Private company limited by guarantee

From Wikipedia, the free encyclopedia
Jump to: navigation, search

In British and Irish company law, a private company limited by guarantee (LBG) is an alternative type of corporation used primarily for non-profit organisations that require legal personality. A company limited by guarantee does not usually have a share capital or shareholders, but instead has members who act as guarantors. The guarantors give an undertaking to contribute a nominal amount (typically very small) in the event of the winding up of the company.[1] It is often believed that such a company cannot distribute its profits to its members but (depending on the provisions of the articles).[2] Converting a limited company to a Community Interest Company (CIC) removes this doubt entirely, as CICs feature an asset lock which prevents the extraction of profits. However, a company limited by guarantee that distributes its profits to members (nor CICs) would not be eligible for charitable status.

Until 1981, it was possible in the United Kingdom to form a company limited by guarantee with share capital.[3]

Like a private company limited by shares, a company limited by guarantee must include the suffix "Limited" in its name, except in circumstances specifically excluded by law. One condition of this exclusion is that the company does not distribute profits.

When incorporating multi-stakeholder organisations, this form is sometimes preferred over the industrial and provident society because company law allows multiple classes of member with separate voting constituencies.

Under section 5 of the Companies Act 2006, new companies cannot be formed as a company limited by guarantee with a share capital.

Uses[edit]

Common uses of companies limited by guarantee include clubs, membership organisations, including students' unions, residential property management companies, sports associations (such as the PGA European Tour), workers' co-operatives, other social enterprises, non-governmental organizations (NGOs) and charities (such as Oxfam), and at least one political party (the UK Independence Party[4]). The railway infrastructure provider Network Rail, domain name registry Nominet UK, England and Wales Cricket Board and IXPs LINX (London Internet Exchange), and LONAP (London Access Point) are also companies limited by guarantee. Australia also has companies limited by guarantee, Cricket Australia being one example.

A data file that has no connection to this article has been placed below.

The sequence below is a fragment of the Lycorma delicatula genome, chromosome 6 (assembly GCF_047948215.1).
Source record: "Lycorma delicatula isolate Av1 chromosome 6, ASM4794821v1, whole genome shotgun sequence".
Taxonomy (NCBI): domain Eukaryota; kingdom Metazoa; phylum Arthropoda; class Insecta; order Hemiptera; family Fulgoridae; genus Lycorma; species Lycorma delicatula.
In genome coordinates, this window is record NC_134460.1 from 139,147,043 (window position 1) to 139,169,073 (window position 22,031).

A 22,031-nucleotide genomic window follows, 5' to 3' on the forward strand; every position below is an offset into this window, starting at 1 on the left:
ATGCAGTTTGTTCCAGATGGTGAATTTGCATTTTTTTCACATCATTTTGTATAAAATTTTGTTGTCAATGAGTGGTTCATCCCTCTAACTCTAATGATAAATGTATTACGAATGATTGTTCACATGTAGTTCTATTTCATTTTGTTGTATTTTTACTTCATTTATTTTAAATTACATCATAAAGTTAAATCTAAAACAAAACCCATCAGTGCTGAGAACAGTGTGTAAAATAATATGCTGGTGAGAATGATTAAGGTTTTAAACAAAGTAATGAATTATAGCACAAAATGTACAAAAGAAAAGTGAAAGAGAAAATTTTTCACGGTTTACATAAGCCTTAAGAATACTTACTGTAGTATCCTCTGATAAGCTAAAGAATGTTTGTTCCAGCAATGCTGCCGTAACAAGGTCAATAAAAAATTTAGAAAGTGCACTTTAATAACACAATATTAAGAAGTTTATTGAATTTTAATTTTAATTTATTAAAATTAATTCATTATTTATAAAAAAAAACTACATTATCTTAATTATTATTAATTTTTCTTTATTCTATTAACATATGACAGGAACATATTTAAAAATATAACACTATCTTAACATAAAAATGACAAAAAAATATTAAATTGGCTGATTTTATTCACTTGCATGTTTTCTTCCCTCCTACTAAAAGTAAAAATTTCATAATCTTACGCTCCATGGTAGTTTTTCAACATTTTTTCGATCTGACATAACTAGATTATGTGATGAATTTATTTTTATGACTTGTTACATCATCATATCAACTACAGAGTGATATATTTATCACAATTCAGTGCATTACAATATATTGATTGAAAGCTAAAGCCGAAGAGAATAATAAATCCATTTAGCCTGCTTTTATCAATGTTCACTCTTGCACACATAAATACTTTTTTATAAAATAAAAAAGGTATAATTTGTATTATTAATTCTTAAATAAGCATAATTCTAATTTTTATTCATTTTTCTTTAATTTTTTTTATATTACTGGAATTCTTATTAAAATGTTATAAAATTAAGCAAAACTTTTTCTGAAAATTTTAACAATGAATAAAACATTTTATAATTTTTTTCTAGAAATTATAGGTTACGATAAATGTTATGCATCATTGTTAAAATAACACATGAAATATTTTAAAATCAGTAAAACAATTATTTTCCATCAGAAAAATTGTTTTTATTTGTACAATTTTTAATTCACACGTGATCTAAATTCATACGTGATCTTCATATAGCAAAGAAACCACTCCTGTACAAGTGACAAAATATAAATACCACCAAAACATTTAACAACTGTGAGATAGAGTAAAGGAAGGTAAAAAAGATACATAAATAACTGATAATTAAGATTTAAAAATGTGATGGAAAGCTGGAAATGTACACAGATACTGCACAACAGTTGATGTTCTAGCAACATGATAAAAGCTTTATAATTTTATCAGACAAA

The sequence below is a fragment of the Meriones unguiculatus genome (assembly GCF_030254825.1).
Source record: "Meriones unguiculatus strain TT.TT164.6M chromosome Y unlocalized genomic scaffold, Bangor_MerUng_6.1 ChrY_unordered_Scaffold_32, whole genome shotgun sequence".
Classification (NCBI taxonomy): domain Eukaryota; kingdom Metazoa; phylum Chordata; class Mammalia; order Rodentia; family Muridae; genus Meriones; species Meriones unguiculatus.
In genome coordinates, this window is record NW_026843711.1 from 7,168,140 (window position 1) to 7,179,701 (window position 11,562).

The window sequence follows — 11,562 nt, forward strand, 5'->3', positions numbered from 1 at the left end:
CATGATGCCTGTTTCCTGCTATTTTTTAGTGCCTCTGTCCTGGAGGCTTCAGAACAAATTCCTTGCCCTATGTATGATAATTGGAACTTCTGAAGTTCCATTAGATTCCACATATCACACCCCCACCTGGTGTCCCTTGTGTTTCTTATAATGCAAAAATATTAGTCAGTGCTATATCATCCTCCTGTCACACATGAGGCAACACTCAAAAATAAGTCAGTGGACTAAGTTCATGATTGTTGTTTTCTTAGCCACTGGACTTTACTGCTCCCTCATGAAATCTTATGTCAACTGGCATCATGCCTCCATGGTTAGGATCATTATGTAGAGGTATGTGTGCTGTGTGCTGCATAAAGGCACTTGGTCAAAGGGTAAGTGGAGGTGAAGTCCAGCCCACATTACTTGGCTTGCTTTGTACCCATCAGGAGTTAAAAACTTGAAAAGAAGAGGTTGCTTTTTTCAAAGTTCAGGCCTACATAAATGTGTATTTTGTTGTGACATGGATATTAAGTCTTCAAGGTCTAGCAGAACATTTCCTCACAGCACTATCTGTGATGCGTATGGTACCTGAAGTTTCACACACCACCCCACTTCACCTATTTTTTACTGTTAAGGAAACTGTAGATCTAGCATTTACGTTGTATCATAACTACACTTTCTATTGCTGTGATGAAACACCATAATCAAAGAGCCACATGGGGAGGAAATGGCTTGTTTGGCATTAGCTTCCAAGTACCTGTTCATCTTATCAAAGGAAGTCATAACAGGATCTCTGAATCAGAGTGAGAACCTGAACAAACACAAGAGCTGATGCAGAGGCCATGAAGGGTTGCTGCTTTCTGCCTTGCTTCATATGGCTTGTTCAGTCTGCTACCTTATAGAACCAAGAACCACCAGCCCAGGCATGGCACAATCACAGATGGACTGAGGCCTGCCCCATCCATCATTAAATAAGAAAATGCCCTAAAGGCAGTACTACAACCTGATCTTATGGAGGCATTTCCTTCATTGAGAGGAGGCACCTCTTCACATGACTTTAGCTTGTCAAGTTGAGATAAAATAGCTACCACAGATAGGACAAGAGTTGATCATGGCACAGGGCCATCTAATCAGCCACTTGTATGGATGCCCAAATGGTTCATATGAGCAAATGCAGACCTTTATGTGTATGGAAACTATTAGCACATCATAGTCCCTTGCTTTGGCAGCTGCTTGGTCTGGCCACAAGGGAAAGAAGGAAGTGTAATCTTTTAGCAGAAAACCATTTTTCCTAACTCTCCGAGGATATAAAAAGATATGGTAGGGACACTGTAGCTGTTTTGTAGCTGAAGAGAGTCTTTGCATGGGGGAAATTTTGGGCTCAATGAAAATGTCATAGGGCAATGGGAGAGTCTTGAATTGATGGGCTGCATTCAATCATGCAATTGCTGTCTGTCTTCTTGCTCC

Commercial enterprises[edit]

One of the largest companies limited by guarantee is Bupa, the healthcare company, which has 10.7 million customers in more than 190 countries and which employs more than 52,000 people around the world.[5]

The Anglo-Canadian law firm of Gowling WLG, formed in 2016, is structured as an English private company limited by guarantee, in which the two limited liability partnerships of Gowling WLG (Canada) LLP and Gowling WLG (UK) LLP are members and provide legal services;[6] the structure is similar to the Swiss Verein structure used by several other major international law firms.[7]

See also[edit]

References[edit]

  1. ^ companylawclub.co.uk, Retrieved 23 March 2014
  2. ^ Hannigan, B. (2003). Company Law. Oxford University Press. ISBN 978-0-406-91356-2. 
  3. ^ Companies House, England and Wales, guidance notes
  4. ^ UK Independence Party: constitution and Companies House registry entry
  5. ^ http://www.bupa.com/investor-relations/financial-information/financial-statements-and-presentations
  6. ^ "About the structure of Gowling WLG". Retrieved 24 February 2016. 
  7. ^ Mackrael, Kim (8 July 2015). "Gowlings Law Firm to Combine With U.K.'s Wragge Lawrence Graham". The Wall Street Journal. Retrieved 24 February 2016. 

External links[edit]